President's Message (Arlene Ellis)|
Vote Count Alert
Testimony before the State Legislature
Kakaako Makai Plan
Importance of Legislative Access (Jean Aoki)
Action Alert - Firearms Control Legislation
Action Alert - Public Access Legislation
"Aloha" messages are always difficult to compose and this one is no exception. After eight years of writing messages for this publication, it still does not come easily. However as Astrid Monson and I discovered over the years, whenever possible, don't try to reinvent the wheel -- plagiarize from what you've written before and if it fits the bill, use it.
I found the following report I wrote on 10/23/91 that summarizes to some extent the direction that League took. The report follows.
In 1986, Honolulu League put into effect a long-range financial plan with the concurrence of the Board.
Initially we planned a deficit budget for 1987 by utilizing our savings account. Our plan included capital expenditures that would reduce future operating costs, such as the purchase of a $2,500 Xerox machine with which we could produce the Aloha voter, the roster, annual meeting booklets, in-house publications, and program services. Time proved us right -- because, though we have doubled the issues of the Voter distributed annually, put more pages into our roster and produced at least one multi-paged in-house publication annually, our costs for the above are negligible today, saving thousands of dollars.
We decided that we would shift our income production from funding-raising events-- and eventually, direct mailing -- and concentrate on vote counting, a proven income-producer. We discovered that fund-raising events and direct mailing cost the League more in time, effort and money than the net income produced. We concentrated on improving our vote count system and raising the fees from $3.50 to the present level' of $10 per hour per person. We are slowly moving into the flat fee rate per election to enable us to more accurately determine annual income.
The first year deficit was made up within a year and we slowly improved our financial standing. Our expenditures were kept to a minimum by our use of volunteer labor rather than paid professional services; and a stringent attitude on the use of money. The result was that our savings account increased, our revenues increased, and our expenditures decreased -- even with the addition of another room to the office, two more telephone numbers, and a donated FAX machine.
At the same time, we shifted our area of emphasis from heavy communication expenses to concentration on program services, Voter Services, and Citizen Education, because we felt this was what League was all about. Today, these areas are doubled and tripled in our budget -- although often we do not spend much of the budgeted amounts, and sometimes we spend much more.
We in Honolulu have found that one of the ways to get unsolicited contributions from members and the community is to get their attention -- to be visibly involved in important community issues. For example, in January of 1990, League received $6,500 in small contributions from hundreds of people in the community as well as Leaguers to pay for 2 1/2 page ads in the local papers over our battle with the City Council to retain the annual Development Plan review process. That effort we made to educate the public cost the League hours of time and support, but less than $200 in out of pocket expenses.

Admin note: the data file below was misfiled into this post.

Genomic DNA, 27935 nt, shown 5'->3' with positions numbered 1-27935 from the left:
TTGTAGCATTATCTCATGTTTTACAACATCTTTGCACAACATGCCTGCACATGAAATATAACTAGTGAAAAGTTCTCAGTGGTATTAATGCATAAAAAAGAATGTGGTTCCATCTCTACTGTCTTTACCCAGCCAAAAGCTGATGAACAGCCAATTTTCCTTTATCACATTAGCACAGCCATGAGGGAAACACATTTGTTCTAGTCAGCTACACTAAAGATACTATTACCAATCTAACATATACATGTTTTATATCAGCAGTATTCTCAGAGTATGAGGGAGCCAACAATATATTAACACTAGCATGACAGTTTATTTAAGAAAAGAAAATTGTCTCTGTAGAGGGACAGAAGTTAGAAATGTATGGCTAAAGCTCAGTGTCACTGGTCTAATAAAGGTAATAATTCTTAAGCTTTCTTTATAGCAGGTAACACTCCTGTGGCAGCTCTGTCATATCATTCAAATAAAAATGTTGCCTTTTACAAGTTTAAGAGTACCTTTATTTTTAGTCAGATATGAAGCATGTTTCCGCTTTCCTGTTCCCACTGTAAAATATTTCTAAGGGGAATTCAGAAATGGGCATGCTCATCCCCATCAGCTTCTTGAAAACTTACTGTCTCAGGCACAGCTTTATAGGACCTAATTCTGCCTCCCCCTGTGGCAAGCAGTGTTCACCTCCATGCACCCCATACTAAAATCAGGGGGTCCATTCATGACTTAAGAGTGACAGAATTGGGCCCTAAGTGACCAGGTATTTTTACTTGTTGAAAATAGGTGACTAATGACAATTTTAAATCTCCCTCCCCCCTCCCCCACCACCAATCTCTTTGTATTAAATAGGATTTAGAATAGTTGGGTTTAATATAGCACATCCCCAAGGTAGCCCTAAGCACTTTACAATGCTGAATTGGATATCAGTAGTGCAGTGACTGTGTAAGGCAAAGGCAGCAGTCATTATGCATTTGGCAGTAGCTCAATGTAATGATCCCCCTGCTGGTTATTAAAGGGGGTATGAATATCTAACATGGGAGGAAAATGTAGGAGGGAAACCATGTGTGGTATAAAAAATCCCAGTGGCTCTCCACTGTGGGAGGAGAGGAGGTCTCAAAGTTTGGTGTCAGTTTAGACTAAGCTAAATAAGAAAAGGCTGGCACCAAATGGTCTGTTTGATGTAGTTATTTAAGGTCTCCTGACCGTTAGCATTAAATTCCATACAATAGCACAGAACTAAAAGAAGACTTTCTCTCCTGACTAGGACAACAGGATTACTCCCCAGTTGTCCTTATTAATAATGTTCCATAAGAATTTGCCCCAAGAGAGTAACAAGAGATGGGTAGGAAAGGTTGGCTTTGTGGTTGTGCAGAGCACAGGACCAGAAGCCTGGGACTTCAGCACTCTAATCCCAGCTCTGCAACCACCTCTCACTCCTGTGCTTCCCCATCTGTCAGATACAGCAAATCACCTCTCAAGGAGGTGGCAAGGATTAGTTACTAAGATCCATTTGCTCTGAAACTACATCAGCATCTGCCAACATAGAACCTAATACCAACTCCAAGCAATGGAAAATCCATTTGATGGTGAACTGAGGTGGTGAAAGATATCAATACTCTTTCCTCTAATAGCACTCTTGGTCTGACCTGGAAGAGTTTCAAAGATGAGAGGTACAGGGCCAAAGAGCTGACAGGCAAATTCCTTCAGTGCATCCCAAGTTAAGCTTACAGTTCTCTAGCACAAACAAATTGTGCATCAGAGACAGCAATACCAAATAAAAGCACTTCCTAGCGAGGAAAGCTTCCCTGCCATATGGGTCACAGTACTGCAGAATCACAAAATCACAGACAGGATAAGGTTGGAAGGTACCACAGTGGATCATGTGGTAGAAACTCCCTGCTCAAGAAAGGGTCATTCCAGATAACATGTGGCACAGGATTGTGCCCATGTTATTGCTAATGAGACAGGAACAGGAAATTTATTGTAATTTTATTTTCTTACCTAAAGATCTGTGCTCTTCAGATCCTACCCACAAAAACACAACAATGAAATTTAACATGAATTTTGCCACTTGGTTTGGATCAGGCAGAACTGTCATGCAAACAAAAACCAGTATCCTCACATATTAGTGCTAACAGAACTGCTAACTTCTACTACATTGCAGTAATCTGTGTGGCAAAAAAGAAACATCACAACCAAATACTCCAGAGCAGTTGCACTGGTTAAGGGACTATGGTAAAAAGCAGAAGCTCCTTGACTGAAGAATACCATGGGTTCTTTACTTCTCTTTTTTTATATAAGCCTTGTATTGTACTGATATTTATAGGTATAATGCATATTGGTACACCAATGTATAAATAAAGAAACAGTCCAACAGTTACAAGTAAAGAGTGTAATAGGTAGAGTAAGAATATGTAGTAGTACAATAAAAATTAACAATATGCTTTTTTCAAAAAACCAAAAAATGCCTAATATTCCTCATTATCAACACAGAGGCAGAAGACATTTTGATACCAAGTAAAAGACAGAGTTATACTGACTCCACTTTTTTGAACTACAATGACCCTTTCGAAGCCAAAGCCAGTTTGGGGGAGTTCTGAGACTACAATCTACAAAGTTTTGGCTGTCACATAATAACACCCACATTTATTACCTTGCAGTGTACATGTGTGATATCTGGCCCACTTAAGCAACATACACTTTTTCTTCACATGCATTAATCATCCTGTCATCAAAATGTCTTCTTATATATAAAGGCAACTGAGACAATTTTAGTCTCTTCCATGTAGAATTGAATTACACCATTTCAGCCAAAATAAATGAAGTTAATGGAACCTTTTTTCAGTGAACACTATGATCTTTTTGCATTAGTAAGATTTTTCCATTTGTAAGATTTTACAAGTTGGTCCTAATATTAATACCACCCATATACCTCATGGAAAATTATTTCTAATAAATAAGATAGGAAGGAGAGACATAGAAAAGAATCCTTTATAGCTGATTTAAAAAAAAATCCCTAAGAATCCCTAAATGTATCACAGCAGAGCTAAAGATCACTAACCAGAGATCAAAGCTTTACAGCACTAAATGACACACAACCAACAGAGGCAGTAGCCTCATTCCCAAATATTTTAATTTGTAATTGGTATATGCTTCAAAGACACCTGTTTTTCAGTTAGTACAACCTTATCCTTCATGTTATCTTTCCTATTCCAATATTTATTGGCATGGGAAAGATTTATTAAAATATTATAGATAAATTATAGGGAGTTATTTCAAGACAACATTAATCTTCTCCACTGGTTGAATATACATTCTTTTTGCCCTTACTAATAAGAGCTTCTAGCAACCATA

In May of the same year, we led a march down Kalakaua Ave in protest over the violations against the Waikiki Special Design District's height and density regulations at the International Market Place Convention Center project and called for long-range planning for Waikiki. We were donated a FAX machine as well as the costs of the signs we held. Even State League benefited when several members sent generous contributions in appreciation of our efforts.
The $500 donation received as seed money for our Xerox purchase, and the $2,000 we received last year were from organizations who agreed with us and appreciated the action we took on various issues. We must admit, however, that we did ask for the money.
The moral of this recitation is: 1) Have a plan of action; 2) Don't be afraid to use savings to implement the plan; 3) Tighten the purse-strings for administrative and operating costs; 4) Be willing to work for your money; 5) Find some important community issue and ACT ON IT; 6) Be VISIBLE in the community; 7) THEN ASK FOR MONEY.
The subsequent three years were filled with more of the same. We took arms against rail transit and the increase of the General Excise Tax to pay for it. We spent monies over budget to pay for advertisements and videos. We participated in picketing City Hall, wrote letters to the editor, gave viewpoints over the air, and appeared before the cameras whenever we could. Amazingly, we won. We opposed raising heights downtown, and lost. We accepted executive positions on-Vision for Waikiki 2020 working for a long range master plan for Waikiki and subsequently chaired the Vision for Hawaii 2020 to expand the long range planning concept to the entire island.
We worked on the Council's Transportation Task Force and came out with recommendations for alternatives to rail to address the transportation problems of Oahu.
We worked long and hard on amendments to the City Charter and bought a full page ad in the daily papers stating our recommendations for alternatives to rail to address the transportation problems of Oahu.
All this and more. Now we are embarking on untrod grounds when we present to our membership the concept of merging
the Honolulu and State Leagues. We recommend that all Leaguers consider this carefully. and come to the annual meeting prepared to discuss the pros and cons.
My thanks to all of you who have been so supporting and encouraging over the years. You have been family to me, and I enjoyed most of the moments.
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